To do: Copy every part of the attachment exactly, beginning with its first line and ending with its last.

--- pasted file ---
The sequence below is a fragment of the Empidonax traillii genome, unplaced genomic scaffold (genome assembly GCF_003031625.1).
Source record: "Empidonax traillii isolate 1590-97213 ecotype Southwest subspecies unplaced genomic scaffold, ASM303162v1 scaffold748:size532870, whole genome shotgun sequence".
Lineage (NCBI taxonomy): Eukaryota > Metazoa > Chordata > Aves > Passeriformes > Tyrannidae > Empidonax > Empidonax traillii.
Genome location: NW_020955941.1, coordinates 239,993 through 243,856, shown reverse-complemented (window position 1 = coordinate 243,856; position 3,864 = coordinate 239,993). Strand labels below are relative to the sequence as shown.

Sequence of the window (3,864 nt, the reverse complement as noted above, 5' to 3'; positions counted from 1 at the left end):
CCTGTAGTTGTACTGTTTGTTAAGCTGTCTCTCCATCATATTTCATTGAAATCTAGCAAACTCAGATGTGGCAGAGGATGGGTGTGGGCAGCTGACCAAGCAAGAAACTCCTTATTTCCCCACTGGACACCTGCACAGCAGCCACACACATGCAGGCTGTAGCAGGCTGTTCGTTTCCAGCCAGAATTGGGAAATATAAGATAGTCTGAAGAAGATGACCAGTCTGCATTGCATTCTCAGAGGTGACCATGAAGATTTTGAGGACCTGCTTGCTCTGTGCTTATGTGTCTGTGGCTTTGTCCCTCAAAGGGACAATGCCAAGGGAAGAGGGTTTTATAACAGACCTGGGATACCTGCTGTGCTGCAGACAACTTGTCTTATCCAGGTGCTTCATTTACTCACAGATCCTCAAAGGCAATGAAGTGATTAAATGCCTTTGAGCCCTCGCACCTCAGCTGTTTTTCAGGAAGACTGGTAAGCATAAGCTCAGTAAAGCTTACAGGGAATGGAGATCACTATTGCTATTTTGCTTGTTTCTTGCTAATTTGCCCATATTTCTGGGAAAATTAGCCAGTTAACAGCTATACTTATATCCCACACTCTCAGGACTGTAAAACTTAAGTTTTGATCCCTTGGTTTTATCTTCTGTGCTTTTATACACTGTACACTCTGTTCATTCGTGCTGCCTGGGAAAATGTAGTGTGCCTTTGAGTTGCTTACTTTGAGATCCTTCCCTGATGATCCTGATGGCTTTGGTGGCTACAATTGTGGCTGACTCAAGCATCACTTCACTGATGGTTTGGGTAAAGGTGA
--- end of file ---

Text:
The sequence below is a fragment of the Empidonax traillii genome, unplaced genomic scaffold (genome assembly GCF_003031625.1).
Source record: "Empidonax traillii isolate 1590-97213 ecotype Southwest subspecies unplaced genomic scaffold, ASM303162v1 scaffold748:size532870, whole genome shotgun sequence".
Lineage (NCBI taxonomy): Eukaryota > Metazoa > Chordata > Aves > Passeriformes > Tyrannidae > Empidonax > Empidonax traillii.
Genome location: NW_020955941.1, coordinates 239,993 through 243,856, shown reverse-complemented (window position 1 = coordinate 243,856; position 3,864 = coordinate 239,993). Strand labels below are relative to the sequence as shown.

Sequence of the window (3,864 nt, the reverse complement as noted above, 5' to 3'; positions counted from 1 at the left end):
CCTGTAGTTGTACTGTTTGTTAAGCTGTCTCTCCATCATATTTCATTGAAATCTAGCAAACTCAGATGTGGCAGAGGATGGGTGTGGGCAGCTGACCAAGCAAGAAACTCCTTATTTCCCCACTGGACACCTGCACAGCAGCCACACACATGCAGGCTGTAGCAGGCTGTTCGTTTCCAGCCAGAATTGGGAAATATAAGATAGTCTGAAGAAGATGACCAGTCTGCATTGCATTCTCAGAGGTGACCATGAAGATTTTGAGGACCTGCTTGCTCTGTGCTTATGTGTCTGTGGCTTTGTCCCTCAAAGGGACAATGCCAAGGGAAGAGGGTTTTATAACAGACCTGGGATACCTGCTGTGCTGCAGACAACTTGTCTTATCCAGGTGCTTCATTTACTCACAGATCCTCAAAGGCAATGAAGTGATTAAATGCCTTTGAGCCCTCGCACCTCAGCTGTTTTTCAGGAAGACTGGTAAGCATAAGCTCAGTAAAGCTTACAGGGAATGGAGATCACTATTGCTATTTTGCTTGTTTCTTGCTAATTTGCCCATATTTCTGGGAAAATTAGCCAGTTAACAGCTATACTTATATCCCACACTCTCAGGACTGTAAAACTTAAGTTTTGATCCCTTGGTTTTATCTTCTGTGCTTTTATACACTGTACACTCTGTTCATTCGTGCTGCCTGGGAAAATGTAGTGTGCCTTTGAGTTGCTTACTTTGAGATCCTTCCCTGATGATCCTGATGGCTTTGGTGGCTACAATTGTGGCTGACTCAAGCATCACTTCACTGATGGTTTGGGTAAAGGTGA